Hobo Nickels, 1920’s, USA
Can a counterfeit be more beautiful and expensive than the original? Experts of the Art world might rescind the thought violently but money dictates otherwise. Brilliantly crafted, these nickels are chiseled from clad coins (copper core with layers of nickel-copper on either side), depicting a miniature folk-art form rarely seen in the numismatic world. Lacking the glitz and shimmer of a regular coin, these nickels might not have been minted from the U.S. treasury but they are as deeply rooted in American culture as Jazz itself. Legend has it that during the Great Depression of 1920s, Hobos, or migratory homeless workers, in the US would carve them out of the nickels, dimes and quarter-dimes and trade them in exchange for food and bed.
An example of a hobo nickel, crafted by Bertram Wiegand, known for signing off his pieces by scratching off the L, I & Y from Liberty, was sold for $9060 at an auction.
One Ruble commemorative, 1924, Russia
This humble ruble marked the end of an era of one of the greatest Marxist leader of Communist Russia. Vladimir Lenin, widely known to be the founder of the Russian Communist Party, was a controversial figure who masterminded the Bolshevik Revolution in 1917 that led to the disintegration of the Russian state. Following Lenin’s death in 1924 Stalin rose to power and with an authoritarian and stern hand, made sure the Marxist principles didn’t materialize. Lenin would however be commemorated in popular iconography as the greatest champions of Marxist-Leninism and perhaps one of the first dictators of contemporary civilization.
Workers Of The World, Unite!
Double Eagle, 1933, USA
The rarest and perhaps the most expensive coin in the numismatic world today, this shiny piece of gold was actually banned from being legally owned by the US government! These Saint Gauden designed gold coins were minted since 1907 until 1933. With the Great Depression of 1928 settling in the country, people began to withdraw their money from banks in the form of gold coins, which led to the instability of the banking system in an economy already facing the threat of a meltdown. In a serious effort to deter this imminent catastrophe, President Roosevelt enacted a legislation that terminated the gold standard and made the possession of gold by U.S. citizens illegal, except those that had numismatic or collectible value. Later on, the U.S. mint destroyed the 1933 Double Gold Eagle coins that were minted that year and made bullion bars out of them. Only two of them have been known to survive legally, though a couple of them were sneaked out somehow, out of which one was sold to Egypt’s King Farouk.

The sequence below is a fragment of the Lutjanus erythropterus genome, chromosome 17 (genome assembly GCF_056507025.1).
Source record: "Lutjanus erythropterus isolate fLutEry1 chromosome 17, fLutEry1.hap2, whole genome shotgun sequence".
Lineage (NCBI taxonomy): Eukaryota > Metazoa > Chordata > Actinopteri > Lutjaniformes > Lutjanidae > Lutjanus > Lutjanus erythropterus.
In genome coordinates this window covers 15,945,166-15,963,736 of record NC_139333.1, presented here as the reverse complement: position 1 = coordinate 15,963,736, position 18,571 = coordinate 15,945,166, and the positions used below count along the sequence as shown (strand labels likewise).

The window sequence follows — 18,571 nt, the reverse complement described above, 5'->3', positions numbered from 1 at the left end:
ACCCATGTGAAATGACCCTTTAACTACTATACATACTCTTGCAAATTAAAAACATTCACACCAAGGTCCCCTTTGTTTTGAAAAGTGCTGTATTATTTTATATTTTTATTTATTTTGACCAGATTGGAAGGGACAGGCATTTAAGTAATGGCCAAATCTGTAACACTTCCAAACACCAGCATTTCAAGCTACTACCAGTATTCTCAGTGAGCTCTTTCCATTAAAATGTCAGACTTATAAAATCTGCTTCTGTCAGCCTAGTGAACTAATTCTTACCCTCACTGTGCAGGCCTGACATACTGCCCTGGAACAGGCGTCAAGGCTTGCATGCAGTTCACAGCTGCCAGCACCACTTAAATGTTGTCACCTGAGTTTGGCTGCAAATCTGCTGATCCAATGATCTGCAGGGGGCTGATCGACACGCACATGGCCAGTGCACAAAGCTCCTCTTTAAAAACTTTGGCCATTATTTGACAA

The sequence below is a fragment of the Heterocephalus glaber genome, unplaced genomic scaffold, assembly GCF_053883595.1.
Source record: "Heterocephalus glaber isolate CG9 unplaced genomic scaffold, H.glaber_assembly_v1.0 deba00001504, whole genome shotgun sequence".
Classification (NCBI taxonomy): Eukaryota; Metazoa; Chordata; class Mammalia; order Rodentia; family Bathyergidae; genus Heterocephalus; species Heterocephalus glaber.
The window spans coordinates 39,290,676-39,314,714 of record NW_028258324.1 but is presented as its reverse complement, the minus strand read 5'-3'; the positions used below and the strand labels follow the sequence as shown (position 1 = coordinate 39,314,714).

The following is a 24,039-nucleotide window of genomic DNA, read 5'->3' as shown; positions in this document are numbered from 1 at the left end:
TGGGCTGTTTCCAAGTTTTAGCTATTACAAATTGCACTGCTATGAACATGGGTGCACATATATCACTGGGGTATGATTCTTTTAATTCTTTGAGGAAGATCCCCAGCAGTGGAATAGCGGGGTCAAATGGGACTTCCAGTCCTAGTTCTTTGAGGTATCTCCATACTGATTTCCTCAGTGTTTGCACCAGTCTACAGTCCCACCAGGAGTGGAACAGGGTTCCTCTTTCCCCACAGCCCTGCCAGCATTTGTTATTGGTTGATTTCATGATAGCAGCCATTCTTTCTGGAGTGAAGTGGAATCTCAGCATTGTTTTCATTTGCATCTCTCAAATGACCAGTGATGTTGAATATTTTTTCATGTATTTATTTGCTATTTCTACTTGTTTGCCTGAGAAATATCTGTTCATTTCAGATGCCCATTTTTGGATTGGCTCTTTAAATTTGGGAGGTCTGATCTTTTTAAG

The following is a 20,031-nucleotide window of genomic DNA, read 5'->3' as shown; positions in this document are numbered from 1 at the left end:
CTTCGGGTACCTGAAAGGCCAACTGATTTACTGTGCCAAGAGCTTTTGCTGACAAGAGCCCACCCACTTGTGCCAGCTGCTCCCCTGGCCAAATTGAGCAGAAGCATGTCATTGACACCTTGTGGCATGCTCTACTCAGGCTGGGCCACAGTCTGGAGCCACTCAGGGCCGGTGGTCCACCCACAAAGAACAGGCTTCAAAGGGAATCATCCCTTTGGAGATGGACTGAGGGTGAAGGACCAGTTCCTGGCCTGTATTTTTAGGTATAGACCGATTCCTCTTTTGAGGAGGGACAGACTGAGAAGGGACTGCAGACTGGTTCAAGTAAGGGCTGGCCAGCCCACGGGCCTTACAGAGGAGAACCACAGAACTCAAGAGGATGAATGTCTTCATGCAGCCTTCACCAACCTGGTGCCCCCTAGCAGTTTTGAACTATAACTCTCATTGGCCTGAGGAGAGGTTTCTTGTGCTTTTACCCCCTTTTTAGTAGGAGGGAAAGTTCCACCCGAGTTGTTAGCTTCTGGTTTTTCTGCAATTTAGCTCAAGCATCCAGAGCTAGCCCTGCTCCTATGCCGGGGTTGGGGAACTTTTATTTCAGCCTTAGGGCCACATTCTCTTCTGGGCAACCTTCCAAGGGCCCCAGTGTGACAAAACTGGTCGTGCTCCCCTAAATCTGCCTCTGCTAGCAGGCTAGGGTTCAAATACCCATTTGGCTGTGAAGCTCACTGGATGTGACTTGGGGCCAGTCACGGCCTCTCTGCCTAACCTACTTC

Sold for a whopping $7.6 million in 2002, it is the only Double Eagle that has been monetized and madelegal tender, after a long-drawn legal battle between the US mint and S. Fenton (a coin dealer).
Touted as the paramour of civilized society, these little souvenirs of history are often associated with greed, lust and materialism.
These world coins from various era hints at the strange hybrid world humanity have often inhabited. While some were typical – showing the profile of deities or rulers on one side, others have spun stories on the socio-cultural trails of the civilized world. So the next time your travels take you to unfamiliar territories with strange denominations, be sure to pinch a few pennies and save up the souvenirs as your travel collectibles; and who knows, a few years down the line you just might be the lucky owner of a rare find.